Last edited by WR Moore; 09-06-2009 at 03:53 PM.
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Old 09-06-2009, 08:20 PM
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Smile Hume

For the last few years, I have been using Hume H721 OT holsters for revolvers, mostly N frame. These seem to be somewhat less than 15 degrees, more like 8 to 10. This cant seems to give me a comfortable draw using 2 to 4" barreled revolvers.
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Old 09-06-2009, 11:05 PM
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Smile FBI Canted Holster

Hi:
The FBI designed and used this style holster for dress suits which was the type dress up until J. Edgar Hoover was no longer in charge.
The "Draw" was with the knees slighty bend and taking a step to the left.
This movement allowed the suit coat to swing open and the "Draw" was made. With the knees still slighty bent, the drawn revolver was brought to the center of the shooter's body, pointed, and fired.
This holster cant was used for uniform use, however was fairly easy for a suspect to gain control of the weapon when the suspect was being subdued.
The FBI holster did not use a holster retaining strap but the holster for uniforms did. I used a "Jordan" border patrol style for years using a revolver
but others favored the FBI type or a cross draw.
Jimmy
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Old 09-07-2009, 04:39 AM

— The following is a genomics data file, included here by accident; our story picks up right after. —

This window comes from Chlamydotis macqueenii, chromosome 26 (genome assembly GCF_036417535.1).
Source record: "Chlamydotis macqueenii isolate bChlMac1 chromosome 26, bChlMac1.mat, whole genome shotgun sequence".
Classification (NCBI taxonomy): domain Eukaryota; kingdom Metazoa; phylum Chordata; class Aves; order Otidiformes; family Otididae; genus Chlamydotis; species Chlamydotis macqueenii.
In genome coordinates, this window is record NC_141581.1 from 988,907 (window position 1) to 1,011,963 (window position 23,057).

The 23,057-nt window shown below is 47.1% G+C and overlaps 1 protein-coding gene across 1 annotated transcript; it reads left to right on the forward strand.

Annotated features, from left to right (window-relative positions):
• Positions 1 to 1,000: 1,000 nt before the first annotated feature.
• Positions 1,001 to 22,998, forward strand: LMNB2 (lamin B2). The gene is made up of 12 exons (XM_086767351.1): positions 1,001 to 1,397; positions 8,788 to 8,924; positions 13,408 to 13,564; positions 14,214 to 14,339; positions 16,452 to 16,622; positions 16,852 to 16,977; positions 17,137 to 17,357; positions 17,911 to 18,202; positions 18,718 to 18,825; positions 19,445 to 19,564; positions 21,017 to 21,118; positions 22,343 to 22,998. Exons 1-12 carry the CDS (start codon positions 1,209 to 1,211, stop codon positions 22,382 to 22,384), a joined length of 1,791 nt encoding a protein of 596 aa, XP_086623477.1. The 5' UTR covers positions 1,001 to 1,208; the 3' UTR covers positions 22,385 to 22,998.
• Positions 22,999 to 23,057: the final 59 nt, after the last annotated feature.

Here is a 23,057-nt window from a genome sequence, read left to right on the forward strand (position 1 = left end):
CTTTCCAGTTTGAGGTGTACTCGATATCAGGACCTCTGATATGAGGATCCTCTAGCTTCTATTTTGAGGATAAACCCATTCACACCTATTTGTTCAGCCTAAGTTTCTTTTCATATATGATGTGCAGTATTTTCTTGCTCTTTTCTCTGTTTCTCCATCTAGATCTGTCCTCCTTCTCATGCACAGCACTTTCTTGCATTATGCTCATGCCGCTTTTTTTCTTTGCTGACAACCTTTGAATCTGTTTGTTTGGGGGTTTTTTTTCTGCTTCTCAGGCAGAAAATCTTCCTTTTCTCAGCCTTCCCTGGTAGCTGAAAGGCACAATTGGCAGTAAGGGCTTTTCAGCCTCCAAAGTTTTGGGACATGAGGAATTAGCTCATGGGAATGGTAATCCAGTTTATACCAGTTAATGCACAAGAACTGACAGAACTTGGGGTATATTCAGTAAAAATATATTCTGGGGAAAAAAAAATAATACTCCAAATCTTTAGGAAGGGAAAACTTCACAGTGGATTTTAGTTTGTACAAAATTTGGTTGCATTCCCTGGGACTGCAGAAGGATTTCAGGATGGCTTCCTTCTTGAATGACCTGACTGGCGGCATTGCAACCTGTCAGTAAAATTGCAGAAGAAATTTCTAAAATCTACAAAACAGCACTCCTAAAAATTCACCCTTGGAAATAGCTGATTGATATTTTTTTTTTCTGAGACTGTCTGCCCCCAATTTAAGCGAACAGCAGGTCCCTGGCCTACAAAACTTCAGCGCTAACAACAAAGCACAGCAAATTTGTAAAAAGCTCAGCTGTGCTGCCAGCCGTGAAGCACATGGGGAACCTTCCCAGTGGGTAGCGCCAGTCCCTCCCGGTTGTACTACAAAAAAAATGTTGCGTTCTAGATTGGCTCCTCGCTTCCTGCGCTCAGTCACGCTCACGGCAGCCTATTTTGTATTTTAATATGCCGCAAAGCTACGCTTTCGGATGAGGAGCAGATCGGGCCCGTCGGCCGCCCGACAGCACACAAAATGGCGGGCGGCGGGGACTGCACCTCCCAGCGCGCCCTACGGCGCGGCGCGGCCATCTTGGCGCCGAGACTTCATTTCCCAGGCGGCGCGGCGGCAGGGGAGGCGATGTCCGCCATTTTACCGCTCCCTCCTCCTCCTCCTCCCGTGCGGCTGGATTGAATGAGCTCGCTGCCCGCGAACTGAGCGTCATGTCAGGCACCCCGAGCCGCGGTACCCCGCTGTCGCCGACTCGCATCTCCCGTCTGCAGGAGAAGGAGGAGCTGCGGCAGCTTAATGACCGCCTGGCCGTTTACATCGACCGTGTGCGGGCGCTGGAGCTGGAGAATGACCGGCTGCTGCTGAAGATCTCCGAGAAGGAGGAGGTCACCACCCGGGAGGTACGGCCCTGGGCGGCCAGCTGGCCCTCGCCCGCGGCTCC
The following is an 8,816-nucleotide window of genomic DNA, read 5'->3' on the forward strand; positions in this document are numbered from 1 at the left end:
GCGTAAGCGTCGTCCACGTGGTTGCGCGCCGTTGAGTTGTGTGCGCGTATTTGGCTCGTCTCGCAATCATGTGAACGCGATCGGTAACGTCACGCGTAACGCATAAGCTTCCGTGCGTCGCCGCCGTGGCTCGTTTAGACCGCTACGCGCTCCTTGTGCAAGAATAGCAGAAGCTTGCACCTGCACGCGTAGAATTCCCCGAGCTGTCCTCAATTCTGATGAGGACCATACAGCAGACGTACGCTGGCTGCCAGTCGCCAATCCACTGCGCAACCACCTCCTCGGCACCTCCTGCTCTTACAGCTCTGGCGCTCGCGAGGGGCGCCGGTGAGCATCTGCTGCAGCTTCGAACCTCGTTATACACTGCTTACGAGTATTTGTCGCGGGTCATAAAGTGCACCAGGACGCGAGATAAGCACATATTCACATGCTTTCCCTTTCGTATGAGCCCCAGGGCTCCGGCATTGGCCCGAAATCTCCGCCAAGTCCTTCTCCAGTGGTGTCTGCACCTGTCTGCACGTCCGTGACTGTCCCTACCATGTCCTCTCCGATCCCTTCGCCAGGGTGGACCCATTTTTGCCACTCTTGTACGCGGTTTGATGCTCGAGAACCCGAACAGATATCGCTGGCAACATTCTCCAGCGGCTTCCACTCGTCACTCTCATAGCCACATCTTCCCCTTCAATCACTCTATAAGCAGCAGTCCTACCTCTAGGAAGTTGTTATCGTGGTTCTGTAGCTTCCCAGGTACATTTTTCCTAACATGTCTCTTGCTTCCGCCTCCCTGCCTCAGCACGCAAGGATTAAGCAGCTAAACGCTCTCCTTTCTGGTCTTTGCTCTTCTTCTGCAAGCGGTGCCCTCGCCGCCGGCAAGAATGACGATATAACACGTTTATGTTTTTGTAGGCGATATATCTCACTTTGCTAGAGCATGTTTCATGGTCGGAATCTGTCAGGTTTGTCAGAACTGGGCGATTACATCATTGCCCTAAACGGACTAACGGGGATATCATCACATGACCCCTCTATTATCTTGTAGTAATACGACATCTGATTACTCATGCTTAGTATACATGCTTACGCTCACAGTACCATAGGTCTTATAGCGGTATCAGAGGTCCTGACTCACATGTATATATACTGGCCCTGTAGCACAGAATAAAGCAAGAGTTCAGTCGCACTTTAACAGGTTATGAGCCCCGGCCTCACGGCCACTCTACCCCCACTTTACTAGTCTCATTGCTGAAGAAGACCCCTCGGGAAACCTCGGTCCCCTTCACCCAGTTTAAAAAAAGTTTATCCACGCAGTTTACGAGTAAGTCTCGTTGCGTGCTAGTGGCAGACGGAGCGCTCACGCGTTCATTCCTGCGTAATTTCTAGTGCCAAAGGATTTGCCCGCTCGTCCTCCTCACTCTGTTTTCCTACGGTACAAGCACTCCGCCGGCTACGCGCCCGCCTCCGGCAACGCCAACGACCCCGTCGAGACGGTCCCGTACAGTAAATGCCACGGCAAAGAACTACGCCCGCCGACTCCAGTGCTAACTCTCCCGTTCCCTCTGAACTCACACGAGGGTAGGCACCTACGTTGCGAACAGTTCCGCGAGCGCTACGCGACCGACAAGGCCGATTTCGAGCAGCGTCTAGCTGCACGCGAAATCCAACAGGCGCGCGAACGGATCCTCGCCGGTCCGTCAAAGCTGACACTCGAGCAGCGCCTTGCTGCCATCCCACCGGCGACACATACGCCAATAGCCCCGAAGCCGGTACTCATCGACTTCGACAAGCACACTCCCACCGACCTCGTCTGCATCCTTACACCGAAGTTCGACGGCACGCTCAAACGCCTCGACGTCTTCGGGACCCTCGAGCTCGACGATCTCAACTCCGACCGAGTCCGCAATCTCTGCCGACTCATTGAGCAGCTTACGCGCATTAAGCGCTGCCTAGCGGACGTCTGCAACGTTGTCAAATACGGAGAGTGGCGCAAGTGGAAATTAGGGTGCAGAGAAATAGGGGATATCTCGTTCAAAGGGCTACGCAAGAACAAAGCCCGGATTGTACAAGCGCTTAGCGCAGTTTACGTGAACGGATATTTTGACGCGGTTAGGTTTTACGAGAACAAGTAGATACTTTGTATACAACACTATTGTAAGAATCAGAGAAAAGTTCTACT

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Thanks, Jimmy. I knew someone would be more familiar with this than I. Yea, it's all coming back to me now . . . bending and stepping to the left, helps open the coat.
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Old 09-08-2009, 04:06 PM
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Quote:
Originally Posted by bubbajoe45 View Post
Thanks, Jimmy. I knew someone would be more familiar with this than I. Yea, it's all coming back to me now . . . bending and stepping to the left, helps open the coat.
Just as Bill told us in 'No Second Place Winner'. )
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Old 09-08-2009, 04:23 PM
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Just as an interesting side note to the FBI cant, look at John Wayne's Westerns from about the mid 1950s on. You'll see he wears his SAA slightly back of his right hip and the holster hangs with what might be
called an FBI cant. I think he found it comfortable for a standing, in the saddle or sitting draw.
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Old 09-08-2009, 05:40 PM
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One of the reasons that Bill Jordan adopted the "FBI" cant on his holster design was to reduce the overall length of the holster in order to clear the seat in a vehicle. A straight drop holster would push up the entire holster and gun belt (also from his book).
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Old 09-11-2009, 02:54 AM
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Default Back in the Day

As the children say..

The Agents I knew all carried Sloan style holsters, slight foreward cant, no strap, but they did have a wrap around to protect your shirt. Never saw a guy without a coat, tie, and fedora with a little gold 707 Jet pin.

That was a Long time ago. 35 years at least.
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Old 10-11-2009, 02:15 AM
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Quote:
Originally Posted by danski View Post
Just as an interesting side note to the FBI cant, look at John Wayne's Westerns from about the mid 1950s on. You'll see he wears his SAA slightly back of his right hip and the holster hangs with what might be
called an FBI cant. I think he found it comfortable for a standing, in the saddle or sitting draw.
I think it was the best way he could hang his hand off of his gun ....LOL!!!